Rotorua councilors fiddle to prevent rating change
Wednesday, January 30th, 2008
Rotorua councilors fiddle to prevent rating changes
Proposed ‘improvements’ to the rating system in Rotorua would result in no change for Rotorua business ratepayers.
“The Rotorua council’s latest rates proposal fiddles with its revenue figures to make sure no change will result on where the council gets its income from rates,” said Alasdair Thompson, chief executive of the Employers & Manufacturers Association (Northern).
“Before the latest review, Rotorua’s rates revenue was based on Land Value with 59 per cent of rates income drawn from residential ratepayers, 12 per cent from rural, 26 per cent from business and the rest (3 per cent) from other sources.
“After adopting the recommendations of the Shand Inquiry into Rating from last year, the Council applied Capital Value, we were pleased to see the figures become 56 per cent, 22.5 per cent and 15 per cent respectively.
“Then the council applied a business differential against business to restore the relative percentage income figures almost back to where that started. The percentage of rates revenue has gone back to 59 per cent from the residential sector, farmers at 12 per cent and business at 24 per cent.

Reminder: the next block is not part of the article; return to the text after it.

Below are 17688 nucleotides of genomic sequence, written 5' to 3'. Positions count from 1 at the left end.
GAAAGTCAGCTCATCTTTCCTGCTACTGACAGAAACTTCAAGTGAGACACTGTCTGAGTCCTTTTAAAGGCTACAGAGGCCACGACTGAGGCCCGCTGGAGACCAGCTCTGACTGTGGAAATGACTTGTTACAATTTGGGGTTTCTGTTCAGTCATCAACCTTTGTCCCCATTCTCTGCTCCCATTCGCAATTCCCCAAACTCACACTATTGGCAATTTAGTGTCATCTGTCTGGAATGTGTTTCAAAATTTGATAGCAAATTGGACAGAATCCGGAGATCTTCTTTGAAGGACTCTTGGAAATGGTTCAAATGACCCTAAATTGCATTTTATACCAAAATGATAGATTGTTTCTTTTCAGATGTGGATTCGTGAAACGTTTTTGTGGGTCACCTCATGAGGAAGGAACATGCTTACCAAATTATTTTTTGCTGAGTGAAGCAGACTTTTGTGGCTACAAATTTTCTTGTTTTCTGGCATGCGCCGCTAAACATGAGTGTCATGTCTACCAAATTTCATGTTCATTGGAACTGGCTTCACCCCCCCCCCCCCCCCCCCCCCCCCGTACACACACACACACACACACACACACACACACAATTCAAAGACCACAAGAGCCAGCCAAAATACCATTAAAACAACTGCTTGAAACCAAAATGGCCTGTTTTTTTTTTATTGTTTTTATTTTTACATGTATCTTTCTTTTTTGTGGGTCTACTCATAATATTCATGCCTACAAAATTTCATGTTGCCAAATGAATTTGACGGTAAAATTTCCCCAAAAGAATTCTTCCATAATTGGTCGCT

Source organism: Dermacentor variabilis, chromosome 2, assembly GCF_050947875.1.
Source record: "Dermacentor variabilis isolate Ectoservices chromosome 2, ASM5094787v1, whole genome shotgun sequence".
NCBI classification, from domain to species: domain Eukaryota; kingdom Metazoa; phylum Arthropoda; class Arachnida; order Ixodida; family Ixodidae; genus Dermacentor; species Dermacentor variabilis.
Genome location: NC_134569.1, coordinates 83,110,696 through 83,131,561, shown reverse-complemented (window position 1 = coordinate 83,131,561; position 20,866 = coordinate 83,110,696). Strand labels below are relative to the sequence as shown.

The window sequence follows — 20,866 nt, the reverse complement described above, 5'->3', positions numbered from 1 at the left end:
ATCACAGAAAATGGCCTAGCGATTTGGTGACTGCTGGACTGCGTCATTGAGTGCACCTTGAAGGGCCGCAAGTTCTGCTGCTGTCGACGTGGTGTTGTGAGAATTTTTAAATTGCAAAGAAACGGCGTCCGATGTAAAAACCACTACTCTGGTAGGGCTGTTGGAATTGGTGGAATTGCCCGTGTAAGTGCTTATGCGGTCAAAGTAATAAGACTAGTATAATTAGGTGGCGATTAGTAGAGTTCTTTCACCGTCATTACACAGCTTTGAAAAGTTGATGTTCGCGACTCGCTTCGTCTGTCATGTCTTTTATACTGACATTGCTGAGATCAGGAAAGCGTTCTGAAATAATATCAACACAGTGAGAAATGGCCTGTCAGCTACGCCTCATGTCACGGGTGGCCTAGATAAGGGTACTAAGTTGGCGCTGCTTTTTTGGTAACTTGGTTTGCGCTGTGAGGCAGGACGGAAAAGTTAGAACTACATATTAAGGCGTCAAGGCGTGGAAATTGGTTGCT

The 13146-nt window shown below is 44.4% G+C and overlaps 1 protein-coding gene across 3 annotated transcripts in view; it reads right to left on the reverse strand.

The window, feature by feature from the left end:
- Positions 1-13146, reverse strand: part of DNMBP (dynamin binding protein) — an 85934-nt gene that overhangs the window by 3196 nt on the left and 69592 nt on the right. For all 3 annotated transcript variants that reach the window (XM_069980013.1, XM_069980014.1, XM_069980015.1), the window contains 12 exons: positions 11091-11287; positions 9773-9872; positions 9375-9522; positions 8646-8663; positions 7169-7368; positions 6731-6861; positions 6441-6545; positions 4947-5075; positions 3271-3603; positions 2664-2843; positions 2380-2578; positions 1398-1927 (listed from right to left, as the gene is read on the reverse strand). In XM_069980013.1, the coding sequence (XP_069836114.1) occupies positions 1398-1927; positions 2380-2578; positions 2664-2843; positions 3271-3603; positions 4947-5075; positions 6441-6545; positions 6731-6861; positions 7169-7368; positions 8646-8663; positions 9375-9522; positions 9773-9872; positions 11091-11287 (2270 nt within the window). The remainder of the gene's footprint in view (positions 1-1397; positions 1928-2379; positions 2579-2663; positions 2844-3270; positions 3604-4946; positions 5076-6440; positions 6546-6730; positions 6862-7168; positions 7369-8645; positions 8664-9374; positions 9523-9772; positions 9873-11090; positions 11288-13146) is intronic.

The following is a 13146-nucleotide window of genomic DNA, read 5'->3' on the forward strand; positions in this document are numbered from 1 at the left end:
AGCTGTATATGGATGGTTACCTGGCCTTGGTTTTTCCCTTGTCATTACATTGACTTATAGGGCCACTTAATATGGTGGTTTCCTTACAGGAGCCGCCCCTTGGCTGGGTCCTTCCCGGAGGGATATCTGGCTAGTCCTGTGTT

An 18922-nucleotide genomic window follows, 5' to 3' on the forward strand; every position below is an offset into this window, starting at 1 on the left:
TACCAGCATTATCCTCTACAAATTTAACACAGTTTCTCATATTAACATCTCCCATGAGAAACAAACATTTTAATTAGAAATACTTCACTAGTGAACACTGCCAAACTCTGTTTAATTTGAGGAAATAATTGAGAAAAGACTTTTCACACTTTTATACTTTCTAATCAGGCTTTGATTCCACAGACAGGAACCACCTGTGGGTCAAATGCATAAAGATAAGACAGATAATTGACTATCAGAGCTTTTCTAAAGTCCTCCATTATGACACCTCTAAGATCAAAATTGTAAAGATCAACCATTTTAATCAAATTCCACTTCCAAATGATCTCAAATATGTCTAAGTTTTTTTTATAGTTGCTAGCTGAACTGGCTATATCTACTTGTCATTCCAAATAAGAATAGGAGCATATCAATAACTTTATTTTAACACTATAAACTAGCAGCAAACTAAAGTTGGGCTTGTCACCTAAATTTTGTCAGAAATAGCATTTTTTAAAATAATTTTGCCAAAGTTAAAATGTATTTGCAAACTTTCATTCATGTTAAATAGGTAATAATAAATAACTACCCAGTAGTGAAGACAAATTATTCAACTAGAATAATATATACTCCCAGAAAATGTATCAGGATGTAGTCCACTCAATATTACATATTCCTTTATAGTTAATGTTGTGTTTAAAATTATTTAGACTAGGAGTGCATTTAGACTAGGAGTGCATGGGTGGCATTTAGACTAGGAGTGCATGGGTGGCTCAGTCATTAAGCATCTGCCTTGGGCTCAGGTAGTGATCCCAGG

“The council has not had the courage to abolish the business differential.
“They have fiddled the books to bring about no change!
“In doing so the Council is accepting one of two key recommendations of the Government Inquiry into Rates last year. The two recommendations were:
Move from using land value to capital or annual value of a property to calculate its rates; and Abolish the business differential (where businesses are rated more than other ratepayers though they use no more council services than residential or rural ratepayers).
“After 18 months considering the change, the Rotorua council appears to want to change its rating system to Capital Value but not take on board the consequences of the change.
“The Shand rates inquiry last year resulted from an outcry about excessive being proposed around the country.
“Some councils said they would be charging average increases around 11 per cent a year compounding for the next 10 years.
“Government has not yet indicated its official position on it though a decision is likely to be announced in mid February.
“The Local Government Act also requires councils to review rating systems periodically and they should take into account the recommendations of the Inquiry when doing this from now on.
“There’s still time to change and there’s still time for Rotorua businesses to put pressure on their local councilors.”